However, hand drawn 2D animation has several notable limita-tions. Most notably, it is not well suited to situations involvingcomplex spatial relationships or transformations. Examples of sce-narios where it often becomes technically challenging (sometimesprohibitively so) include swooping and/or rotating camera moves,complex forms being deformed or viewed from different angles,and dynamic scenes where the spatial relationships between objectsis constantly changing (e.g. characters caught in a raging river).While these are all quite difficult for humans to achieve unaided,they become much easier to accomplish in a 3D DCC package. Thisled us to ask the question: What if 2D animation could be doneusing 3D software to take advantage of the best of both worlds?

    This paper presents a case study on how we integrated the ability todraw and animate freeform 2D strokes in an end-to-end productionsuite, Blender 3D, the challenges faced, and a discussion of cre-ative possibilities that such 2D-3D hybrid integrations present for

  • artists. The Grease Pencil system presented here allows anima-tors to draw freeform strokes in a 3D viewport (see Figure 1), withthe ability to edit these strokes afterwards (i.e. to change their lo-cation, orientation, or scale in 3D space, or to reshape these strokesusing many of the same editing tools available for editing tradi-tional 3D geometry). As these strokes are created in 3D space, it ispossible to integrate these alongside/among assets (i.e. geometry,particles, and/or physics simulations) created using more conven-tional 3D CGI techniques. There is also the ability to create andedit animations in a flipbook style, using a standard dopesheet in-terface for viewing, retiming, and duplicating these keyframes.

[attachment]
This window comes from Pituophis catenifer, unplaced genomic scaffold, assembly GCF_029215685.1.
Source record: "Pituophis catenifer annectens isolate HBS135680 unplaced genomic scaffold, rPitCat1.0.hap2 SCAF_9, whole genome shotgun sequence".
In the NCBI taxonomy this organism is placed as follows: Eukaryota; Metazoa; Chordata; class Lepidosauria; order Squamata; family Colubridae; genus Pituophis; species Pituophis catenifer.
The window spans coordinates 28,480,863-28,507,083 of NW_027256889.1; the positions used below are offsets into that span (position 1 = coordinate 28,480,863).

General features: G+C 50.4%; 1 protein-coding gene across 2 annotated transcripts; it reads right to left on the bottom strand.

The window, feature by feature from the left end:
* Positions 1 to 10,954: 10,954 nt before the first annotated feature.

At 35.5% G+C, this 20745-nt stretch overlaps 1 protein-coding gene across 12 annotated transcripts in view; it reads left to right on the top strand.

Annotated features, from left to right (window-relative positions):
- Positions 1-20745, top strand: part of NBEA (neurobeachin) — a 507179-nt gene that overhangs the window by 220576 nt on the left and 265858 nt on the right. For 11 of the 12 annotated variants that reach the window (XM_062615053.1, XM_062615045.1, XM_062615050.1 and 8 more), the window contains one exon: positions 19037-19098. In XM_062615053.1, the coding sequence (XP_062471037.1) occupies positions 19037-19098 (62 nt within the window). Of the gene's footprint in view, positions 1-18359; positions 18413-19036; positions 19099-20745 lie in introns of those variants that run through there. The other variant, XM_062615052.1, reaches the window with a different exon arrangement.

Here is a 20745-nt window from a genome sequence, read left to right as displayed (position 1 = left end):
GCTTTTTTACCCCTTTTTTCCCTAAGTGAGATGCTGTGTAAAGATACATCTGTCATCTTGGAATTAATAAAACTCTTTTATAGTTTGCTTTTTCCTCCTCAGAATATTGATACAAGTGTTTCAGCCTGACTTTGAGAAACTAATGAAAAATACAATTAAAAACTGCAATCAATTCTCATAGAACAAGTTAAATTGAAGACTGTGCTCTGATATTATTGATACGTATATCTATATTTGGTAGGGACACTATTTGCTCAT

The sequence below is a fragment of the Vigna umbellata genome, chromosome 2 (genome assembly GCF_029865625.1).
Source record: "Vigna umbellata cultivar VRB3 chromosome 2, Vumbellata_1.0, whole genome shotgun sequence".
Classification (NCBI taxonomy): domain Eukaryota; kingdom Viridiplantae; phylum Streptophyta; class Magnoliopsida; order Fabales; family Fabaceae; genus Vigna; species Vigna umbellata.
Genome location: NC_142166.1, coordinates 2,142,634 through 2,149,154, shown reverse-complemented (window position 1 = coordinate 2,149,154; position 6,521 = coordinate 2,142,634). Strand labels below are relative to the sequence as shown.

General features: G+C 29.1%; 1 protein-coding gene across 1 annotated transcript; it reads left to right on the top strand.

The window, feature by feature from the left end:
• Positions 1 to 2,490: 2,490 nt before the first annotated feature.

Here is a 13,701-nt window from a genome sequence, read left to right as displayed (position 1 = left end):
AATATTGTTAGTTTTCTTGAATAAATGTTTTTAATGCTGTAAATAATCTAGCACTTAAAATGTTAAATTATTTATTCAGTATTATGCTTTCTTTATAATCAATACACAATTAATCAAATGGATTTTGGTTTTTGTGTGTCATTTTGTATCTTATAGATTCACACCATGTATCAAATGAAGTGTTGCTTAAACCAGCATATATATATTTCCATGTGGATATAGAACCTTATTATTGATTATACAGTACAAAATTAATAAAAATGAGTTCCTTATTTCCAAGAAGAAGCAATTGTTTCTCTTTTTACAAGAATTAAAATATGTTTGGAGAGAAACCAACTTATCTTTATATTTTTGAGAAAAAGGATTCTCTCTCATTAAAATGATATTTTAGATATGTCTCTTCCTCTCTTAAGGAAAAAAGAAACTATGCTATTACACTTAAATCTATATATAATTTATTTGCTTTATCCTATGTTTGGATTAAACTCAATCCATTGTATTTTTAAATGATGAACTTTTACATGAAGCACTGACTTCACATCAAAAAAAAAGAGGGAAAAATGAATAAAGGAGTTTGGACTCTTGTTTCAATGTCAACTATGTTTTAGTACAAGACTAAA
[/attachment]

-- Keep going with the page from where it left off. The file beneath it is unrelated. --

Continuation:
There are several benefits to our approach over traditional 2D ani-mation workflows and prior systems in the literature. These are:

    1. It provides artists with an efficient non-destructive work-flow Artists do not need to worry about scanning, naming,storing, and importing images every time they make changesto the animation [Roosendaal and Mendiola 2015].

    2. It allows artists to leverage 3D techniques to assist theirwork in technically tricky shots Specifically, the ability tomove and position the camera in 3D space to perform complexcamera moves, and the ability to manipulate and position thesketches in 3D space as needed to achieve different effects areparticularly valuable.

    3. Artists can precisely tweak and reshape their strokes af-terwards In most other systems, artists need to redraw anystrokes which do not have the desired shapes. Our tool allowsartists to perform fine manipulations on a point by point basis,for more control over the final result.

    4. It is natively integrated into a fully-featured, end-to-end3D content production environment Artists can make useof conventional 3D assets and rendering tools. They can alsomake use tools such as motion tracking and masking to in-tegrate sketches into real world environments, compositingtools for applying standard post-production effects, and canalso non-destructively sequence up different shots from dif-ferent cameras with little effort.